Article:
Located only 39 kilometers from Gallano Resort, Spoleto stands on top of the hill of Sant’Elia, at the foot of the Monteluco mountain. It has long been one of the most popular Umbrian destinations for Italian tourists and is a must-do stop for anyone traveling around the region.
The millennia-old historic center of Spoleto is filled to the brim with art and history. You will probably want to spend a day here exploring the main sights, whether it be by walking up and down the hill or climbing the escalators all the way up to the upper town. Like other ancient Umbrian towns, Spoleto offers a maze of winding streets and breathtaking views that will reward you with unforgettable memories.
The historic center
Spoleto is an attractive, quiet hill town filled with numerous interesting sites and lovely promenades. Immersed in a captivating atmosphere, you will step back in time and history as you come across a number of intriguing centuries-old architectural treasures that are well integrated in the current urban fabric. Within the ancient defensive walls, plenty of interesting monuments and buildings are just waiting for you to visit.
Spoleto was an important Roman colony and later a Roman municipium, but it was also the ancient capital of the Lombard dukes. Among the precious remains that reflect the town’s Roman past are the Roman House and Theater, the Arch of Drusus and Germanicus, and an amphitheater that has yet to be restored.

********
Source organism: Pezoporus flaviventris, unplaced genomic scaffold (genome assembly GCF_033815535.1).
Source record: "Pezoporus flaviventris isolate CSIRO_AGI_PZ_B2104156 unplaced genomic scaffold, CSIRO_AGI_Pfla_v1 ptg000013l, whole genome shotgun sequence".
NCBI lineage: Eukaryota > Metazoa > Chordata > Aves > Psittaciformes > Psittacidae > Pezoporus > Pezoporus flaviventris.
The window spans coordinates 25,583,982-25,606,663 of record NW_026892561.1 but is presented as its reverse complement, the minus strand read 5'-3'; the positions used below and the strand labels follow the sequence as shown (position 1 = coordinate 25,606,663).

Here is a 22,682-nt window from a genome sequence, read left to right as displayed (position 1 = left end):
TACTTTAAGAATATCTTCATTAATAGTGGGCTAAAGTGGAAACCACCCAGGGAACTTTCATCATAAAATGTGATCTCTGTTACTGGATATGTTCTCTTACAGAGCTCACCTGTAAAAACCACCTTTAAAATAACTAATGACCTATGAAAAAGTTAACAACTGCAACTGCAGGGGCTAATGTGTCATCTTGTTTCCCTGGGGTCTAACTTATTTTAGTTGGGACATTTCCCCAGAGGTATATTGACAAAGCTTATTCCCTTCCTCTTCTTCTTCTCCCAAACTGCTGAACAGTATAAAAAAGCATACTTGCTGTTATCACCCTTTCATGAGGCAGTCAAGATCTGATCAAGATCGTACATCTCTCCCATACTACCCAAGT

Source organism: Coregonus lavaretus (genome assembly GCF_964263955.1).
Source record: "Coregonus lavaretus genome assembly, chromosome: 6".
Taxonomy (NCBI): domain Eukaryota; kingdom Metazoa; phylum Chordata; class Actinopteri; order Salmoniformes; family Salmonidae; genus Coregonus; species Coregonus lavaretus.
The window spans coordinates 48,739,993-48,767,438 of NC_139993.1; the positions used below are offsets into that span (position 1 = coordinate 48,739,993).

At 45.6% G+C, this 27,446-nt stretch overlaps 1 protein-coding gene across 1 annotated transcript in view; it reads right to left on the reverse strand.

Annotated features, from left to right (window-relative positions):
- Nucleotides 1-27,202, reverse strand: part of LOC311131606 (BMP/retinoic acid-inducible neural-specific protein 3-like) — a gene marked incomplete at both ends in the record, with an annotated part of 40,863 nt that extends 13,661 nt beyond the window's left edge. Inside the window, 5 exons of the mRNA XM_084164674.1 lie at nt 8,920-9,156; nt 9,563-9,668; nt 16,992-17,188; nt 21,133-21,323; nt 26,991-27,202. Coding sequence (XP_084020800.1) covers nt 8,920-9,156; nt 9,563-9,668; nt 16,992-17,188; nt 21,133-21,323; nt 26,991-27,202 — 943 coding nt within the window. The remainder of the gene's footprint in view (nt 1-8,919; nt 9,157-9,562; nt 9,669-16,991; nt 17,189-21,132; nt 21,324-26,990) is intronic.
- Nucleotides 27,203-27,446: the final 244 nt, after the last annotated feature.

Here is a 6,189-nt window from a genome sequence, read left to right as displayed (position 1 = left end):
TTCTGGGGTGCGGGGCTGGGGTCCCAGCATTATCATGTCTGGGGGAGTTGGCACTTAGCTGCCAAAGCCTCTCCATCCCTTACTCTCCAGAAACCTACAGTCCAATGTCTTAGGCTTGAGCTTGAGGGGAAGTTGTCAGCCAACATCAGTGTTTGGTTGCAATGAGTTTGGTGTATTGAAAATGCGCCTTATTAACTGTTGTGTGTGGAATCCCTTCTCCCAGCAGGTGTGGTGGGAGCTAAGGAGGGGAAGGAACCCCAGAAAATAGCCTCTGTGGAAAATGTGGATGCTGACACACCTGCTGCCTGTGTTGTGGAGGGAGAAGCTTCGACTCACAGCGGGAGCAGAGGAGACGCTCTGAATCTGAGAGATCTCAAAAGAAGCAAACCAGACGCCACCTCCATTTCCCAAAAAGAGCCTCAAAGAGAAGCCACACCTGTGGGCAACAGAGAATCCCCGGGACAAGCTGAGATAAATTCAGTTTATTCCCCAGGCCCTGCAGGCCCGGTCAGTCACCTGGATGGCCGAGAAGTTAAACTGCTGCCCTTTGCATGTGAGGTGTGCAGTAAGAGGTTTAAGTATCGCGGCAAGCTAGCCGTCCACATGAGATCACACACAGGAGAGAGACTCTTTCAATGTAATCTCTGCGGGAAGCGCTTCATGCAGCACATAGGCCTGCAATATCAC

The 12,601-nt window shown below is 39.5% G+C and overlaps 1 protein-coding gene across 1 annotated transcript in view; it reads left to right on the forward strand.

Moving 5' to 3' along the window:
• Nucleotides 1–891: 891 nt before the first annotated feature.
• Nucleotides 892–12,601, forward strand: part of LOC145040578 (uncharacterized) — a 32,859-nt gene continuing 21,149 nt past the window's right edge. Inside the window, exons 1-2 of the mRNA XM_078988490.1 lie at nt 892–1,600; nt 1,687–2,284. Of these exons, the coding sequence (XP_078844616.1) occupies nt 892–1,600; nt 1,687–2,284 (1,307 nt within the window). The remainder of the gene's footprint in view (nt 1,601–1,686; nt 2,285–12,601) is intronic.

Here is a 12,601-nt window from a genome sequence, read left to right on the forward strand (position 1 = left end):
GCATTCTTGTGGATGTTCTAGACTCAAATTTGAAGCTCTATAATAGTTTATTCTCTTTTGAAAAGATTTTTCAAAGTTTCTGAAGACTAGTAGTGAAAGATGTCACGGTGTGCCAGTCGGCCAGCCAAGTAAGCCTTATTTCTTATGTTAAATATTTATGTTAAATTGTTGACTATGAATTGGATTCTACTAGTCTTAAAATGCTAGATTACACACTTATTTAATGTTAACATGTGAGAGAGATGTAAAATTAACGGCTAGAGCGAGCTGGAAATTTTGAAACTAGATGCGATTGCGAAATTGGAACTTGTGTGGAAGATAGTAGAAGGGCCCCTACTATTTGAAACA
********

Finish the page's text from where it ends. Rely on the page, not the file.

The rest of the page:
Towering over the town below is the impressive Rocca Albornoziana, the fortress symbol of Spoleto that harkens back to the days of the popes and the ancient governors of the city. In the nearby Piazza Campello, you will find the Fontana del Mascherone. This particular fountain features both human and feline traits, perhaps representing a pagan deity; water flows from its mouth before pouring into a three-level basin; above the fountain, an aedicula bears an inscription dated 1736 dedicated to Pope Clement XII.
Other must-see attractions include the Romanesque Duomo, the Church of Sant’Eufemia, and the Church of San Pietro, with its stunning Romanesque façade. From the Church of San Pietro, you get a wide view looking out across the city as far as the massive 80-meter-high Ponte delle Torri. The bridge dates back to the late 14th century and was built as an aqueduct in order to bring water into the city.
Other landmarks include the beautiful and picturesque Piazza del Mercato; Palazzo Collicola, home to the “G. Carandente Modern Art Gallery”; the Episcopal Palace; Palazzo Racani-Arroni; the State Archaeological Museum, located inside the former Monastery of Sant’Agata; and the Diocesan Museum.
Just outside the historic center, you will come across the Church of San Ponziano and the Church of San Salvatore. The latter was declared a UNESCO World Heritage Site as it is part of a collection of Lombard “Places of Power”.
Spoleto, the home of “Don Matteo” and the “Festival dei Due Mondi”
Since it was transformed into the movie set of the successful TV show “Don Matteo”, Spoleto has gained greater popularity, allowing more and more tourists to come explore the beauty of this thousand-year-old town. With its churches, palaces, and impressive fortress, the town makes a charming setting for the stories that feature the detective-priest Don Matteo as he rides his famous bike through Spoleto’s quaint alleys.
The “Festival dei Due Mondi” is an international music, art, and cultural event that has allowed Spoleto to gain worldwide fame. Held annually in the summer since 1958, it was designed to bring together the American and European art and culture, hence the name “Festival of the Two Worlds”, with the aim of celebrating all forms of art.